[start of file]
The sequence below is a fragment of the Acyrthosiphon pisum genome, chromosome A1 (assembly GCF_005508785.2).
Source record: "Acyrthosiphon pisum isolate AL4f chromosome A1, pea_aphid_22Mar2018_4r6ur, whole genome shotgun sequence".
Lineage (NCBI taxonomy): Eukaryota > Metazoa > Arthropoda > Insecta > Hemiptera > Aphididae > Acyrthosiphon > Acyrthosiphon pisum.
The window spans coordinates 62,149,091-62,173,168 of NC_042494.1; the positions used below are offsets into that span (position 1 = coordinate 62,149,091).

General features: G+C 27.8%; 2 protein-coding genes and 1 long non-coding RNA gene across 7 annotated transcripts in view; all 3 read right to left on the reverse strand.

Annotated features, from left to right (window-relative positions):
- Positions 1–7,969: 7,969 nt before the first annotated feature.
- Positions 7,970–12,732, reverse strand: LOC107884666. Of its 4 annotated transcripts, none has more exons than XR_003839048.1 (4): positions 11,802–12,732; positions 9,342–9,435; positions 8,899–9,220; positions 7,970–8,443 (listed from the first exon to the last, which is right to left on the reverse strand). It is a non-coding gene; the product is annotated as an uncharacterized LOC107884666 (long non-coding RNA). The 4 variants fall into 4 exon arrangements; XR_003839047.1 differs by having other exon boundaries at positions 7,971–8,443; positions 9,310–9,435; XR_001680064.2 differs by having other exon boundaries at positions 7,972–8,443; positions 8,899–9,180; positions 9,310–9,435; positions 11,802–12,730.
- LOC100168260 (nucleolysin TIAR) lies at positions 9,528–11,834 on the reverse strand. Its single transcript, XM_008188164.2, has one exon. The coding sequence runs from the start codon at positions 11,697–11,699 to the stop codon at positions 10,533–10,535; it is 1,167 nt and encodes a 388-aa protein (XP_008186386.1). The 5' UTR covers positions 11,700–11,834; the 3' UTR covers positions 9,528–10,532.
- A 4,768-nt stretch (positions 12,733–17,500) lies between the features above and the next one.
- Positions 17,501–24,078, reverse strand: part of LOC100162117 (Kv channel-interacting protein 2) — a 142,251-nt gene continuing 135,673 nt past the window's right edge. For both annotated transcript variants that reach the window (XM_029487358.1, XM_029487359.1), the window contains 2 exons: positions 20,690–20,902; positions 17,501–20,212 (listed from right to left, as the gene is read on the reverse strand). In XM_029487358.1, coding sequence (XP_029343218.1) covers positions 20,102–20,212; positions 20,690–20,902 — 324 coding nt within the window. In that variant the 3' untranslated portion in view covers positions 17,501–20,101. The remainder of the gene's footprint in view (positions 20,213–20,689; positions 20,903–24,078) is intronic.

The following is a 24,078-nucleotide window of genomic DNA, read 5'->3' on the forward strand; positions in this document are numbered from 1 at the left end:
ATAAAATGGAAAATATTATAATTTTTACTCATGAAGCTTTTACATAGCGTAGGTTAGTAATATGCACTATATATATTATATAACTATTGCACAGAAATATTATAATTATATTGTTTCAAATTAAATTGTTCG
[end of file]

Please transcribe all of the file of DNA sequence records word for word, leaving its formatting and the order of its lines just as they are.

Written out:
The sequence below is a fragment of the Acyrthosiphon pisum genome, chromosome A1 (assembly GCF_005508785.2).
Source record: "Acyrthosiphon pisum isolate AL4f chromosome A1, pea_aphid_22Mar2018_4r6ur, whole genome shotgun sequence".
Lineage (NCBI taxonomy): Eukaryota > Metazoa > Arthropoda > Insecta > Hemiptera > Aphididae > Acyrthosiphon > Acyrthosiphon pisum.
The window spans coordinates 62,149,091-62,173,168 of NC_042494.1; the positions used below are offsets into that span (position 1 = coordinate 62,149,091).

General features: G+C 27.8%; 2 protein-coding genes and 1 long non-coding RNA gene across 7 annotated transcripts in view; all 3 read right to left on the reverse strand.

Annotated features, from left to right (window-relative positions):
- Positions 1–7,969: 7,969 nt before the first annotated feature.
- Positions 7,970–12,732, reverse strand: LOC107884666. Of its 4 annotated transcripts, none has more exons than XR_003839048.1 (4): positions 11,802–12,732; positions 9,342–9,435; positions 8,899–9,220; positions 7,970–8,443 (listed from the first exon to the last, which is right to left on the reverse strand). It is a non-coding gene; the product is annotated as an uncharacterized LOC107884666 (long non-coding RNA). The 4 variants fall into 4 exon arrangements; XR_003839047.1 differs by having other exon boundaries at positions 7,971–8,443; positions 9,310–9,435; XR_001680064.2 differs by having other exon boundaries at positions 7,972–8,443; positions 8,899–9,180; positions 9,310–9,435; positions 11,802–12,730.
- LOC100168260 (nucleolysin TIAR) lies at positions 9,528–11,834 on the reverse strand. Its single transcript, XM_008188164.2, has one exon. The coding sequence runs from the start codon at positions 11,697–11,699 to the stop codon at positions 10,533–10,535; it is 1,167 nt and encodes a 388-aa protein (XP_008186386.1). The 5' UTR covers positions 11,700–11,834; the 3' UTR covers positions 9,528–10,532.
- A 4,768-nt stretch (positions 12,733–17,500) lies between the features above and the next one.
- Positions 17,501–24,078, reverse strand: part of LOC100162117 (Kv channel-interacting protein 2) — a 142,251-nt gene continuing 135,673 nt past the window's right edge. For both annotated transcript variants that reach the window (XM_029487358.1, XM_029487359.1), the window contains 2 exons: positions 20,690–20,902; positions 17,501–20,212 (listed from right to left, as the gene is read on the reverse strand). In XM_029487358.1, coding sequence (XP_029343218.1) covers positions 20,102–20,212; positions 20,690–20,902 — 324 coding nt within the window. In that variant the 3' untranslated portion in view covers positions 17,501–20,101. The remainder of the gene's footprint in view (positions 20,213–20,689; positions 20,903–24,078) is intronic.

The following is a 24,078-nucleotide window of genomic DNA, read 5'->3' on the forward strand; positions in this document are numbered from 1 at the left end:
ATAAAATGGAAAATATTATAATTTTTACTCATGAAGCTTTTACATAGCGTAGGTTAGTAATATGCACTATATATATTATATAACTATTGCACAGAAATATTATAATTATATTGTTTCAAATTAAATTGTTCG